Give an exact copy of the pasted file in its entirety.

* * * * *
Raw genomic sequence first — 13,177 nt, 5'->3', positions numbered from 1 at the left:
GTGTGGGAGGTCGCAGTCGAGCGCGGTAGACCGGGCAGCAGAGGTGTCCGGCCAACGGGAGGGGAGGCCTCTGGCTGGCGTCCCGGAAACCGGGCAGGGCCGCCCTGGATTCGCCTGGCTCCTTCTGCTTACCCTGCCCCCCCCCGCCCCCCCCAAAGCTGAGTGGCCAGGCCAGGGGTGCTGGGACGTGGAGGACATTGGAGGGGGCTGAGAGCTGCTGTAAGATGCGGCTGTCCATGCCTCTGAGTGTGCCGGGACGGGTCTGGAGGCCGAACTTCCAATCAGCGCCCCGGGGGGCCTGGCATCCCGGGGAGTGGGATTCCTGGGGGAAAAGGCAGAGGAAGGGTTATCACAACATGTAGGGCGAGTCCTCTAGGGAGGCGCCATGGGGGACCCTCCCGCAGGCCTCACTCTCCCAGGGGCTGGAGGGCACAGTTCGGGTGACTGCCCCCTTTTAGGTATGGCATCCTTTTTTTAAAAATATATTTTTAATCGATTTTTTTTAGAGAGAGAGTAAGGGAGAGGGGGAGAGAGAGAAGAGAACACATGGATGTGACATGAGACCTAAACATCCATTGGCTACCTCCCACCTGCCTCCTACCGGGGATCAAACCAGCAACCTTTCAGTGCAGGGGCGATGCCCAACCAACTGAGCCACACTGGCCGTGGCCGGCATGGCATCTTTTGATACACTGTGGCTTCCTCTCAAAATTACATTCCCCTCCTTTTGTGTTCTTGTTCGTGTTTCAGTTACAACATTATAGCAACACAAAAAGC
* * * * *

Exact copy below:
Raw genomic sequence first — 13,177 nt, 5'->3', positions numbered from 1 at the left:
GTGTGGGAGGTCGCAGTCGAGCGCGGTAGACCGGGCAGCAGAGGTGTCCGGCCAACGGGAGGGGAGGCCTCTGGCTGGCGTCCCGGAAACCGGGCAGGGCCGCCCTGGATTCGCCTGGCTCCTTCTGCTTACCCTGCCCCCCCCCGCCCCCCCCAAAGCTGAGTGGCCAGGCCAGGGGTGCTGGGACGTGGAGGACATTGGAGGGGGCTGAGAGCTGCTGTAAGATGCGGCTGTCCATGCCTCTGAGTGTGCCGGGACGGGTCTGGAGGCCGAACTTCCAATCAGCGCCCCGGGGGGCCTGGCATCCCGGGGAGTGGGATTCCTGGGGGAAAAGGCAGAGGAAGGGTTATCACAACATGTAGGGCGAGTCCTCTAGGGAGGCGCCATGGGGGACCCTCCCGCAGGCCTCACTCTCCCAGGGGCTGGAGGGCACAGTTCGGGTGACTGCCCCCTTTTAGGTATGGCATCCTTTTTTTAAAAATATATTTTTAATCGATTTTTTTTAGAGAGAGAGTAAGGGAGAGGGGGAGAGAGAGAAGAGAACACATGGATGTGACATGAGACCTAAACATCCATTGGCTACCTCCCACCTGCCTCCTACCGGGGATCAAACCAGCAACCTTTCAGTGCAGGGGCGATGCCCAACCAACTGAGCCACACTGGCCGTGGCCGGCATGGCATCTTTTGATACACTGTGGCTTCCTCTCAAAATTACATTCCCCTCCTTTTGTGTTCTTGTTCGTGTTTCAGTTACAACATTATAGCAACACAAAAAGC